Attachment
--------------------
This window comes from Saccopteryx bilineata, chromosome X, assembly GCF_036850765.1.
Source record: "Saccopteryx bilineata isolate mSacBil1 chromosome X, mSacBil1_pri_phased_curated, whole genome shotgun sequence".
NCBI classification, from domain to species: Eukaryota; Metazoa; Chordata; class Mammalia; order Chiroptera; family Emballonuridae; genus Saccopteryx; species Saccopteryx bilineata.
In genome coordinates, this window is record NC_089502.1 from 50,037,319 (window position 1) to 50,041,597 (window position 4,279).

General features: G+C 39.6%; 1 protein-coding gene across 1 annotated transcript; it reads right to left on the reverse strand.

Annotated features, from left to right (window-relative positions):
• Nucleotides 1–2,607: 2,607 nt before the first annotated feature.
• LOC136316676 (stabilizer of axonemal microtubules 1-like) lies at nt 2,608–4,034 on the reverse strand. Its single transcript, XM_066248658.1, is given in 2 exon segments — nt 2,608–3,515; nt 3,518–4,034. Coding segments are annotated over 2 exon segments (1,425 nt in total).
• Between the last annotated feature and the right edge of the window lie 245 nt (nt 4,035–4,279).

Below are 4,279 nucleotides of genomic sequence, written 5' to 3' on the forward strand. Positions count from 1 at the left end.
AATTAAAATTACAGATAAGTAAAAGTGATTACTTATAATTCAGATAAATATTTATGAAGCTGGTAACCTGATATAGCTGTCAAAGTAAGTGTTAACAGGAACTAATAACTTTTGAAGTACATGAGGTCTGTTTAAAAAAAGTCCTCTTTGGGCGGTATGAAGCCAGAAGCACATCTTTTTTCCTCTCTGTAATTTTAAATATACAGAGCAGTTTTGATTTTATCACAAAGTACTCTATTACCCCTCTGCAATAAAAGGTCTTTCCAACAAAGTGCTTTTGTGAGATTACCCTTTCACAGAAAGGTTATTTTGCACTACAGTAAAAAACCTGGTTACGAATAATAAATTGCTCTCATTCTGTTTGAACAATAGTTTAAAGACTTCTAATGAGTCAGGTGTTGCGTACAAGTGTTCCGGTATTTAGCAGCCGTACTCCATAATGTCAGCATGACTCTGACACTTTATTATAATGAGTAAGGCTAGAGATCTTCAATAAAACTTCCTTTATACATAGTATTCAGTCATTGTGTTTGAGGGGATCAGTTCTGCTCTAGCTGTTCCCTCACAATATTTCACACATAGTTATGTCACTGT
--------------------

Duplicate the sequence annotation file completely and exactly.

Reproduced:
This window comes from Saccopteryx bilineata, chromosome X, assembly GCF_036850765.1.
Source record: "Saccopteryx bilineata isolate mSacBil1 chromosome X, mSacBil1_pri_phased_curated, whole genome shotgun sequence".
NCBI classification, from domain to species: Eukaryota; Metazoa; Chordata; class Mammalia; order Chiroptera; family Emballonuridae; genus Saccopteryx; species Saccopteryx bilineata.
In genome coordinates, this window is record NC_089502.1 from 50,037,319 (window position 1) to 50,041,597 (window position 4,279).

General features: G+C 39.6%; 1 protein-coding gene across 1 annotated transcript; it reads right to left on the reverse strand.

Annotated features, from left to right (window-relative positions):
• Nucleotides 1–2,607: 2,607 nt before the first annotated feature.
• LOC136316676 (stabilizer of axonemal microtubules 1-like) lies at nt 2,608–4,034 on the reverse strand. Its single transcript, XM_066248658.1, is given in 2 exon segments — nt 2,608–3,515; nt 3,518–4,034. Coding segments are annotated over 2 exon segments (1,425 nt in total).
• Between the last annotated feature and the right edge of the window lie 245 nt (nt 4,035–4,279).

Below are 4,279 nucleotides of genomic sequence, written 5' to 3' on the forward strand. Positions count from 1 at the left end.
AATTAAAATTACAGATAAGTAAAAGTGATTACTTATAATTCAGATAAATATTTATGAAGCTGGTAACCTGATATAGCTGTCAAAGTAAGTGTTAACAGGAACTAATAACTTTTGAAGTACATGAGGTCTGTTTAAAAAAAGTCCTCTTTGGGCGGTATGAAGCCAGAAGCACATCTTTTTTCCTCTCTGTAATTTTAAATATACAGAGCAGTTTTGATTTTATCACAAAGTACTCTATTACCCCTCTGCAATAAAAGGTCTTTCCAACAAAGTGCTTTTGTGAGATTACCCTTTCACAGAAAGGTTATTTTGCACTACAGTAAAAAACCTGGTTACGAATAATAAATTGCTCTCATTCTGTTTGAACAATAGTTTAAAGACTTCTAATGAGTCAGGTGTTGCGTACAAGTGTTCCGGTATTTAGCAGCCGTACTCCATAATGTCAGCATGACTCTGACACTTTATTATAATGAGTAAGGCTAGAGATCTTCAATAAAACTTCCTTTATACATAGTATTCAGTCATTGTGTTTGAGGGGATCAGTTCTGCTCTAGCTGTTCCCTCACAATATTTCACACATAGTTATGTCACTGT